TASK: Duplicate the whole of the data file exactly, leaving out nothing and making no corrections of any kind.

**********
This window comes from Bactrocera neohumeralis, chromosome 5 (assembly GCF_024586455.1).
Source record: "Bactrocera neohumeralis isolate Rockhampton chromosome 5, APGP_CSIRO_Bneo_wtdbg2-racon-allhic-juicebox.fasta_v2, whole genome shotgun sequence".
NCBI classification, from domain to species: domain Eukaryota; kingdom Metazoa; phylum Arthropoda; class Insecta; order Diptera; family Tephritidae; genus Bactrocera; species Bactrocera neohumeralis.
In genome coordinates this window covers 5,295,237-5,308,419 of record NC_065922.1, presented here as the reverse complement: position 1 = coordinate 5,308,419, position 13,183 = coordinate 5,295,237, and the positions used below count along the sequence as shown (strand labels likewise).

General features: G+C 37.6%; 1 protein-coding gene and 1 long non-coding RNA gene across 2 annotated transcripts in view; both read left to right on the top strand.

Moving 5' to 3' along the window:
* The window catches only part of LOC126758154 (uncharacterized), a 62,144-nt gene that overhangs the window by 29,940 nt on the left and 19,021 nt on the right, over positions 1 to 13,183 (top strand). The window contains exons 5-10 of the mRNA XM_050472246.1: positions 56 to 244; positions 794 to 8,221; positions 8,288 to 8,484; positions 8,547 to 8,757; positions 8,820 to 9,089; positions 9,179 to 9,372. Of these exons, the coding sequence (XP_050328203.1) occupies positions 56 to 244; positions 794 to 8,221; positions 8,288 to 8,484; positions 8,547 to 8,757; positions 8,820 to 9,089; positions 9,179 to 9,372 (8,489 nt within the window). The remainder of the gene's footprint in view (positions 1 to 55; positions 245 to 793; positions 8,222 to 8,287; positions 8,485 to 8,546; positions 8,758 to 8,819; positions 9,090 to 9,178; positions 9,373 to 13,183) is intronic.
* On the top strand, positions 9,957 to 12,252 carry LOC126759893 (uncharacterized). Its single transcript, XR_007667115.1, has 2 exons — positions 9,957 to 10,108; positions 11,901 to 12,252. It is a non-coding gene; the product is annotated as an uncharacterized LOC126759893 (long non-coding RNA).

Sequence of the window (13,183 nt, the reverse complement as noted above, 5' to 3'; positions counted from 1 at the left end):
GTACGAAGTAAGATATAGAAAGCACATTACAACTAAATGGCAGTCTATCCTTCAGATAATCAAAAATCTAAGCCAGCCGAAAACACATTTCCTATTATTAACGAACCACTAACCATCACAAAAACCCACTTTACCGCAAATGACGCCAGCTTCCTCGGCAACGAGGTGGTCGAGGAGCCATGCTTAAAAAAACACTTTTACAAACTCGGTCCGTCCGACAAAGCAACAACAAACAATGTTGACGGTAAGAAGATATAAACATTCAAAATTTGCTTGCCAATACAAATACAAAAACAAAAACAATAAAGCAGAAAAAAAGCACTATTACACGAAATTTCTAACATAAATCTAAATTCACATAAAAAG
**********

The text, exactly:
This window comes from Bactrocera neohumeralis, chromosome 5 (assembly GCF_024586455.1).
Source record: "Bactrocera neohumeralis isolate Rockhampton chromosome 5, APGP_CSIRO_Bneo_wtdbg2-racon-allhic-juicebox.fasta_v2, whole genome shotgun sequence".
NCBI classification, from domain to species: domain Eukaryota; kingdom Metazoa; phylum Arthropoda; class Insecta; order Diptera; family Tephritidae; genus Bactrocera; species Bactrocera neohumeralis.
In genome coordinates this window covers 5,295,237-5,308,419 of record NC_065922.1, presented here as the reverse complement: position 1 = coordinate 5,308,419, position 13,183 = coordinate 5,295,237, and the positions used below count along the sequence as shown (strand labels likewise).

General features: G+C 37.6%; 1 protein-coding gene and 1 long non-coding RNA gene across 2 annotated transcripts in view; both read left to right on the top strand.

Moving 5' to 3' along the window:
* The window catches only part of LOC126758154 (uncharacterized), a 62,144-nt gene that overhangs the window by 29,940 nt on the left and 19,021 nt on the right, over positions 1 to 13,183 (top strand). The window contains exons 5-10 of the mRNA XM_050472246.1: positions 56 to 244; positions 794 to 8,221; positions 8,288 to 8,484; positions 8,547 to 8,757; positions 8,820 to 9,089; positions 9,179 to 9,372. Of these exons, the coding sequence (XP_050328203.1) occupies positions 56 to 244; positions 794 to 8,221; positions 8,288 to 8,484; positions 8,547 to 8,757; positions 8,820 to 9,089; positions 9,179 to 9,372 (8,489 nt within the window). The remainder of the gene's footprint in view (positions 1 to 55; positions 245 to 793; positions 8,222 to 8,287; positions 8,485 to 8,546; positions 8,758 to 8,819; positions 9,090 to 9,178; positions 9,373 to 13,183) is intronic.
* On the top strand, positions 9,957 to 12,252 carry LOC126759893 (uncharacterized). Its single transcript, XR_007667115.1, has 2 exons — positions 9,957 to 10,108; positions 11,901 to 12,252. It is a non-coding gene; the product is annotated as an uncharacterized LOC126759893 (long non-coding RNA).

Sequence of the window (13,183 nt, the reverse complement as noted above, 5' to 3'; positions counted from 1 at the left end):
GTACGAAGTAAGATATAGAAAGCACATTACAACTAAATGGCAGTCTATCCTTCAGATAATCAAAAATCTAAGCCAGCCGAAAACACATTTCCTATTATTAACGAACCACTAACCATCACAAAAACCCACTTTACCGCAAATGACGCCAGCTTCCTCGGCAACGAGGTGGTCGAGGAGCCATGCTTAAAAAAACACTTTTACAAACTCGGTCCGTCCGACAAAGCAACAACAAACAATGTTGACGGTAAGAAGATATAAACATTCAAAATTTGCTTGCCAATACAAATACAAAAACAAAAACAATAAAGCAGAAAAAAAGCACTATTACACGAAATTTCTAACATAAATCTAAATTCACATAAAAAG